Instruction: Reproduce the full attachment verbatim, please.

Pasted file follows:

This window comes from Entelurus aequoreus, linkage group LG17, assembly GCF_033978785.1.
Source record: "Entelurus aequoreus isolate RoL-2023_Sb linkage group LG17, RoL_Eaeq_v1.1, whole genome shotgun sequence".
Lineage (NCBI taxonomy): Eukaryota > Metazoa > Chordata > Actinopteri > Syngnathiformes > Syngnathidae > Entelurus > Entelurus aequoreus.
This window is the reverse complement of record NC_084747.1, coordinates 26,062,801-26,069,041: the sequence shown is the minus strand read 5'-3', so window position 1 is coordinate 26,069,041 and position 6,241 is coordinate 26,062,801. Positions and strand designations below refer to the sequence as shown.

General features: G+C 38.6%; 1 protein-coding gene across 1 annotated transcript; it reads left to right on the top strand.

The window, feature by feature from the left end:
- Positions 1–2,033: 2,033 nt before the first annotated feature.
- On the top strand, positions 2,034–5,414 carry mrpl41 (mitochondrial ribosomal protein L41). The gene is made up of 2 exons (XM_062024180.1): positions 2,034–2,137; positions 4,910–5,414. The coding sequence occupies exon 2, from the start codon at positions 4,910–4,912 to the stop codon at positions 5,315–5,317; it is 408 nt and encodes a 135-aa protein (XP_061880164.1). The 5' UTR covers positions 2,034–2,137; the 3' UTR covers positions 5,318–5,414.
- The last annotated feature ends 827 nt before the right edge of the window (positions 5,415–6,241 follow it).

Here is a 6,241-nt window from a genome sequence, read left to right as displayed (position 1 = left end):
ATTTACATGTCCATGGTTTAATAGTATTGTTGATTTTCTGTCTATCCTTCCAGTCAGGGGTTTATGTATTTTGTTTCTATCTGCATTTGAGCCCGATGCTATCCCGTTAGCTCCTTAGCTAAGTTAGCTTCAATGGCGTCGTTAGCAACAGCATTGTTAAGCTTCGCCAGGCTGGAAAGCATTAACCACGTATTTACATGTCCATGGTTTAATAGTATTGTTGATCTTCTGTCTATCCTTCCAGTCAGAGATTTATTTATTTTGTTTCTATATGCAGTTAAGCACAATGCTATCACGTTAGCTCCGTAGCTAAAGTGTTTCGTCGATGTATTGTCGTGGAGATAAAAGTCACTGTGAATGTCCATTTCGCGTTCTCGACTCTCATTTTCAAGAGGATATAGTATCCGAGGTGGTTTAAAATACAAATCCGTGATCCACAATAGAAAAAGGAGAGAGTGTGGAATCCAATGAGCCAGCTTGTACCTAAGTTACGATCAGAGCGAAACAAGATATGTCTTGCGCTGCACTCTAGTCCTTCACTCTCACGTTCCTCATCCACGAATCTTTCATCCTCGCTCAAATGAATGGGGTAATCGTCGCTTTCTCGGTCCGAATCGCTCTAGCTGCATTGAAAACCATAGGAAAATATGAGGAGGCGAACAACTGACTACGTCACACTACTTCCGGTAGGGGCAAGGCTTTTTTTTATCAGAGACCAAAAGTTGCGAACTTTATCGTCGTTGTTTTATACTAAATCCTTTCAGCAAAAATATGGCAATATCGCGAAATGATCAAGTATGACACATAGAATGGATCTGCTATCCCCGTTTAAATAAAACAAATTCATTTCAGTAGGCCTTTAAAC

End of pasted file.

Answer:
This window comes from Entelurus aequoreus, linkage group LG17, assembly GCF_033978785.1.
Source record: "Entelurus aequoreus isolate RoL-2023_Sb linkage group LG17, RoL_Eaeq_v1.1, whole genome shotgun sequence".
Lineage (NCBI taxonomy): Eukaryota > Metazoa > Chordata > Actinopteri > Syngnathiformes > Syngnathidae > Entelurus > Entelurus aequoreus.
This window is the reverse complement of record NC_084747.1, coordinates 26,062,801-26,069,041: the sequence shown is the minus strand read 5'-3', so window position 1 is coordinate 26,069,041 and position 6,241 is coordinate 26,062,801. Positions and strand designations below refer to the sequence as shown.

General features: G+C 38.6%; 1 protein-coding gene across 1 annotated transcript; it reads left to right on the top strand.

The window, feature by feature from the left end:
- Positions 1–2,033: 2,033 nt before the first annotated feature.
- On the top strand, positions 2,034–5,414 carry mrpl41 (mitochondrial ribosomal protein L41). The gene is made up of 2 exons (XM_062024180.1): positions 2,034–2,137; positions 4,910–5,414. The coding sequence occupies exon 2, from the start codon at positions 4,910–4,912 to the stop codon at positions 5,315–5,317; it is 408 nt and encodes a 135-aa protein (XP_061880164.1). The 5' UTR covers positions 2,034–2,137; the 3' UTR covers positions 5,318–5,414.
- The last annotated feature ends 827 nt before the right edge of the window (positions 5,415–6,241 follow it).

Here is a 6,241-nt window from a genome sequence, read left to right as displayed (position 1 = left end):
ATTTACATGTCCATGGTTTAATAGTATTGTTGATTTTCTGTCTATCCTTCCAGTCAGGGGTTTATGTATTTTGTTTCTATCTGCATTTGAGCCCGATGCTATCCCGTTAGCTCCTTAGCTAAGTTAGCTTCAATGGCGTCGTTAGCAACAGCATTGTTAAGCTTCGCCAGGCTGGAAAGCATTAACCACGTATTTACATGTCCATGGTTTAATAGTATTGTTGATCTTCTGTCTATCCTTCCAGTCAGAGATTTATTTATTTTGTTTCTATATGCAGTTAAGCACAATGCTATCACGTTAGCTCCGTAGCTAAAGTGTTTCGTCGATGTATTGTCGTGGAGATAAAAGTCACTGTGAATGTCCATTTCGCGTTCTCGACTCTCATTTTCAAGAGGATATAGTATCCGAGGTGGTTTAAAATACAAATCCGTGATCCACAATAGAAAAAGGAGAGAGTGTGGAATCCAATGAGCCAGCTTGTACCTAAGTTACGATCAGAGCGAAACAAGATATGTCTTGCGCTGCACTCTAGTCCTTCACTCTCACGTTCCTCATCCACGAATCTTTCATCCTCGCTCAAATGAATGGGGTAATCGTCGCTTTCTCGGTCCGAATCGCTCTAGCTGCATTGAAAACCATAGGAAAATATGAGGAGGCGAACAACTGACTACGTCACACTACTTCCGGTAGGGGCAAGGCTTTTTTTTATCAGAGACCAAAAGTTGCGAACTTTATCGTCGTTGTTTTATACTAAATCCTTTCAGCAAAAATATGGCAATATCGCGAAATGATCAAGTATGACACATAGAATGGATCTGCTATCCCCGTTTAAATAAAACAAATTCATTTCAGTAGGCCTTTAAAC